If, moreover, J is coercive on ${W}_{\mathrm{0}}^{\mathrm{1}\mathrm{,}p}$, then J has at least three critical points ${w}_{\mathrm{1}}\mathrm{\in }\mathrm{int}\mathit{}P$, ${w}_{\mathrm{2}}\mathrm{\in }\mathrm{-}\mathrm{int}\mathit{}P$, and ${w}_{\mathrm{3}}\mathrm{\in }{C}_{\mathrm{0}}^{\mathrm{1}}\mathrm{\left(}\overline{\mathrm{\Omega }}\mathrm{\right)}\mathrm{\setminus }\mathrm{\left(}P\mathrm{\cup }\mathrm{-}P\mathrm{\right)}$ such that $J\mathit{}\mathrm{\left(}{w}_{i}\mathrm{\right)}\mathrm{\le }{\mathrm{max}}_{s\mathrm{\in }\mathrm{\left[}\mathrm{0}\mathrm{,}\mathrm{1}\mathrm{\right]}}\mathit{}J\mathit{}\mathrm{\left(}\gamma \mathit{}\mathrm{\left(}s\mathrm{\right)}\mathrm{\right)}\mathrm{<}\mathrm{0}$ for $i\mathrm{=}\mathrm{1}\mathrm{,}\mathrm{2}\mathrm{,}\mathrm{3}$. Here

and ν denotes the unit outer normal vector to $\mathrm{\partial }\mathit{}\mathrm{\Omega }$.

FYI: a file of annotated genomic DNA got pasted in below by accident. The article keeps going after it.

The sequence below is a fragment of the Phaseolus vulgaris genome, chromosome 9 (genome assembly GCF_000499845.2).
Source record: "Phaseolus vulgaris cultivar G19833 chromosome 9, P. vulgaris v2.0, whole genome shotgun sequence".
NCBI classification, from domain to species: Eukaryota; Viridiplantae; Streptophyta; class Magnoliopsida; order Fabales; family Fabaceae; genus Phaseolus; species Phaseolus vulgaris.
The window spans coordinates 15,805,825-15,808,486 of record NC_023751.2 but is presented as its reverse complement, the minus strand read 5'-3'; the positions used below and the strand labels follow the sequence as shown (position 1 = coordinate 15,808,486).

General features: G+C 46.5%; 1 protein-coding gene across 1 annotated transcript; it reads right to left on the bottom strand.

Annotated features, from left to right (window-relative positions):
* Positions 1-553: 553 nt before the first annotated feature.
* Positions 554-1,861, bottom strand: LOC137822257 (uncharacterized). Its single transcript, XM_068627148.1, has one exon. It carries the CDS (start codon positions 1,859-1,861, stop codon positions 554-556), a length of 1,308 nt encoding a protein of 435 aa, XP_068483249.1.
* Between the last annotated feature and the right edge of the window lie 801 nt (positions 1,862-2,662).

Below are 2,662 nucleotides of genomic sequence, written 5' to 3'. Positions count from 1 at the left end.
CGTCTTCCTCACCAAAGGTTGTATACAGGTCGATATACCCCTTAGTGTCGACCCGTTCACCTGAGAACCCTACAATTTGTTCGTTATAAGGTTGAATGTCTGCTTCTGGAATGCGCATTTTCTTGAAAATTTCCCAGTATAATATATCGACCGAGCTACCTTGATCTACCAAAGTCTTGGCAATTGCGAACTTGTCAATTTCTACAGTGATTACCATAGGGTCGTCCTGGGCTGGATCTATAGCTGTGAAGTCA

We say that $v\in {W}_{0}^{1,p}$ is a (weak) super-solution of ((${\mathrm{GEV};\alpha,\beta}$)) whenever for all nonnegative $\phi \in {W}_{0}^{1,p}$ there holds

${\int }_{\mathrm{\Omega }}{|\nabla v|}^{p-2}\nabla v\nabla \phi dx+{\int }_{\mathrm{\Omega }}{|\nabla v|}^{q-2}\nabla v\nabla \phi dx\ge \alpha {\int }_{\mathrm{\Omega }}{|v|}^{p-2}v\phi 𝑑x+\beta {\int }_{\mathrm{\Omega }}{|v|}^{q-2}v\phi 𝑑x.$

Applying Theorem 13 to a truncated functional corresponding to ${E}_{\alpha ,\beta }$, we show the following result on the existence of nodal solutions to ((${\mathrm{GEV};\alpha,\beta}$)) with a negative energy.

#### Proposition 14.

Let $\alpha \mathrm{\in }\mathrm{R}$ and $\beta \mathrm{>}{\lambda }_{\mathrm{2}}\mathit{}\mathrm{\left(}q\mathrm{\right)}$. If there exists a super-solution of ((${\mathrm{GEV};\alpha,\beta}$)) which belongs to $\mathrm{int}\mathit{}P$, then ((${\mathrm{GEV};\alpha,\beta}$)) has a nodal solution u such that ${E}_{\alpha \mathrm{,}\beta }\mathit{}\mathrm{\left(}u\mathrm{\right)}\mathrm{<}\mathrm{0}$.

#### Proof.